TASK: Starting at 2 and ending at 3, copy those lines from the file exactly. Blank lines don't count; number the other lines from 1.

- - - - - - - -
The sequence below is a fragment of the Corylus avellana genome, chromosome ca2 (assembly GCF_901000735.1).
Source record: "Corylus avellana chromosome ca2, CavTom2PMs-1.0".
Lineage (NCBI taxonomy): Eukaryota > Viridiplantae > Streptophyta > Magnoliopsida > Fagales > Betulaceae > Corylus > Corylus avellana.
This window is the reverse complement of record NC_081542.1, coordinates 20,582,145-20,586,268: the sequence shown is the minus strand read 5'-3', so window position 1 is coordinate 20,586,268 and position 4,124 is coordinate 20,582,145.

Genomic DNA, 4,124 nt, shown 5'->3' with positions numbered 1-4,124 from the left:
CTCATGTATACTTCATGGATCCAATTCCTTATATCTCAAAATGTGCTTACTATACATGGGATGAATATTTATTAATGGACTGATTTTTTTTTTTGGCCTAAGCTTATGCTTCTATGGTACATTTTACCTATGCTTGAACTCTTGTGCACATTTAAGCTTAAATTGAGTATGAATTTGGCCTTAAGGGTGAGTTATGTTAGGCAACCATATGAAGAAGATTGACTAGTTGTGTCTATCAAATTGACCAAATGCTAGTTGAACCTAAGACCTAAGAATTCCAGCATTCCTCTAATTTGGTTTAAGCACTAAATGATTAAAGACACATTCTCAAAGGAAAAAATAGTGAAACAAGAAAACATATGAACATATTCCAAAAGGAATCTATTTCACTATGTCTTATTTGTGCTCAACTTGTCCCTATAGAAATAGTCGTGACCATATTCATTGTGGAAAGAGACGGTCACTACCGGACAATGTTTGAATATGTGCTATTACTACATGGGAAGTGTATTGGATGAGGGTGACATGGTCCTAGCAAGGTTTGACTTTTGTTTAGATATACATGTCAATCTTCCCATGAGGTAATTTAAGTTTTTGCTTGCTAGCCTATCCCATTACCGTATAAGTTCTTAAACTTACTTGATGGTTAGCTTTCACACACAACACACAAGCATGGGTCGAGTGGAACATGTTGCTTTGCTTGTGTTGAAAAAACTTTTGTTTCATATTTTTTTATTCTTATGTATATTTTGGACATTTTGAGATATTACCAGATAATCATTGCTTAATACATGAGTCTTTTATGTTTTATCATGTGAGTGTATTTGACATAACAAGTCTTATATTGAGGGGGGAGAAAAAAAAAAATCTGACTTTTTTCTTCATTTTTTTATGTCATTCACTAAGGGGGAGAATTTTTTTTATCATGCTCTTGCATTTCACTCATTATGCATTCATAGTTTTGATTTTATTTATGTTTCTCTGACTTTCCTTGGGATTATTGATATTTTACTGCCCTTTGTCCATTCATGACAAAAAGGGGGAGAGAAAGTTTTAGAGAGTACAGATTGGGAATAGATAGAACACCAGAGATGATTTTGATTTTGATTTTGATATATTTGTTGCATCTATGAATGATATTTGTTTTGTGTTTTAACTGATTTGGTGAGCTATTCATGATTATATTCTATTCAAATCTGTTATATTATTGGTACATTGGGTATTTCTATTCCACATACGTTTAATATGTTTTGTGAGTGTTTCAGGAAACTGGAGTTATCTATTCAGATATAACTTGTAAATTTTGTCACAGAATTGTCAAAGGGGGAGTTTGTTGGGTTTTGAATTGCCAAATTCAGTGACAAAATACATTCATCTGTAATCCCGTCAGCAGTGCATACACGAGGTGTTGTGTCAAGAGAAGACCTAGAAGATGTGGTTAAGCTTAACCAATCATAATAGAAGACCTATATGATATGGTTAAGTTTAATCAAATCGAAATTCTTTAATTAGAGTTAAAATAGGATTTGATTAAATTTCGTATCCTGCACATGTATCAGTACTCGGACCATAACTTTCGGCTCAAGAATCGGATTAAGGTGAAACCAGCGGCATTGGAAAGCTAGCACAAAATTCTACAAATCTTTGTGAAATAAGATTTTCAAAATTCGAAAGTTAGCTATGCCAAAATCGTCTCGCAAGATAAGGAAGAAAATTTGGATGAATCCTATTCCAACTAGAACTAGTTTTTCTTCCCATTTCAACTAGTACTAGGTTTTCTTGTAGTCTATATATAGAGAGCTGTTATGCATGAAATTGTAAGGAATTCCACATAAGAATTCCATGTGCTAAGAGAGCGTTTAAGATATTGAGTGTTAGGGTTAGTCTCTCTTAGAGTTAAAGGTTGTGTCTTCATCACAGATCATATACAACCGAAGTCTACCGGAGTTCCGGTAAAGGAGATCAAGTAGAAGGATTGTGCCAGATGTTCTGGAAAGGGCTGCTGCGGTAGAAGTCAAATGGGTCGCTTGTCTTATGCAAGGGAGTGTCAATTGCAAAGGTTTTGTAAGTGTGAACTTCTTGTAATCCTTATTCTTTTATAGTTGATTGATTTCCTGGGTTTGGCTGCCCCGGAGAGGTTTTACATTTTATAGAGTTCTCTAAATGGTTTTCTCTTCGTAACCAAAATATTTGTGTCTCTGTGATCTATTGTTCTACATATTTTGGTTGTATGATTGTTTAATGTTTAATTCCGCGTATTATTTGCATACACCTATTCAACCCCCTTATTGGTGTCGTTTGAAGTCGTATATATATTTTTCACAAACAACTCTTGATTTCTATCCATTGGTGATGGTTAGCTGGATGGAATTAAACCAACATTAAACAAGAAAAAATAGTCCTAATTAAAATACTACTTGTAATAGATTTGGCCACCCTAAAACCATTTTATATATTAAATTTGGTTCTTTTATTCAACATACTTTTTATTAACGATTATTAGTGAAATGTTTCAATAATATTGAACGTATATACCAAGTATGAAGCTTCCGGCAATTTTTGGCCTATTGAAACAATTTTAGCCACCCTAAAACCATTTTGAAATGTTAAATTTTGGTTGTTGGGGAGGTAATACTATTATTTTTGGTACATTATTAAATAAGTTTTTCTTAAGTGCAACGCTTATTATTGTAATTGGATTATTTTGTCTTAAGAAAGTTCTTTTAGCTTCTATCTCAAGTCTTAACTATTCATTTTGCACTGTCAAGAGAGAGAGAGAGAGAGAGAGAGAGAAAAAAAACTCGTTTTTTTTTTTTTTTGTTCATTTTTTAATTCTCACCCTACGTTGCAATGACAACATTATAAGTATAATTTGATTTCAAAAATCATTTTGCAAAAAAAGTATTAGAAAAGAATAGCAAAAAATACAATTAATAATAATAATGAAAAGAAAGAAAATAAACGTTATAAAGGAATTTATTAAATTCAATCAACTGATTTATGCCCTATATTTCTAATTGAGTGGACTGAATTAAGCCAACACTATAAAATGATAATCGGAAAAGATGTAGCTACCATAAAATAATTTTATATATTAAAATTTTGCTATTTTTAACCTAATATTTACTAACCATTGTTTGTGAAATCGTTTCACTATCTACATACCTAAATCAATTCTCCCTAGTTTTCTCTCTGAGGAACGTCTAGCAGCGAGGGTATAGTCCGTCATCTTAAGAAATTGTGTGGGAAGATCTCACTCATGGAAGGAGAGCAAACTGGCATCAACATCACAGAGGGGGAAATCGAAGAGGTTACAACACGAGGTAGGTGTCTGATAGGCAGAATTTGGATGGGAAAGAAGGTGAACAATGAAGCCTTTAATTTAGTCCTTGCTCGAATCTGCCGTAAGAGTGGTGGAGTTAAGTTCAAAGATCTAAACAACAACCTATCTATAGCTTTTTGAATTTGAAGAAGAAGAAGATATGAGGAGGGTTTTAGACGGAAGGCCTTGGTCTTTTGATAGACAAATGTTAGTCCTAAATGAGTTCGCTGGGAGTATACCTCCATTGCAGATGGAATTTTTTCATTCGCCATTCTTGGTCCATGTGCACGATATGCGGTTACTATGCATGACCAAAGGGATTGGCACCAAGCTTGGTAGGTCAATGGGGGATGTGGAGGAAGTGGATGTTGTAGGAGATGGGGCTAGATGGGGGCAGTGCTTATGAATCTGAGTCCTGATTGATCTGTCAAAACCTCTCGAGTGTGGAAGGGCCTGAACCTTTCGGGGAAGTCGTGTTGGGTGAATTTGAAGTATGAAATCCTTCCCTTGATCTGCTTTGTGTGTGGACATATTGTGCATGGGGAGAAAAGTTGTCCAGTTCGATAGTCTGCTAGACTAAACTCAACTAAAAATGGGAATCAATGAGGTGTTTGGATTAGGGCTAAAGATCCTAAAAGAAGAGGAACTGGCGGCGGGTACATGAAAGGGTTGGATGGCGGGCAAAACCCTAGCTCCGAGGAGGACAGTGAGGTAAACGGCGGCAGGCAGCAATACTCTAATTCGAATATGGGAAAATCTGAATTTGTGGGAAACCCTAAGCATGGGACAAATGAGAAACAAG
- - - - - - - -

Source record: "Corylus avellana chromosome ca2, CavTom2PMs-1.0".
Lineage (NCBI taxonomy): Eukaryota > Viridiplantae > Streptophyta > Magnoliopsida > Fagales > Betulaceae > Corylus > Corylus avellana.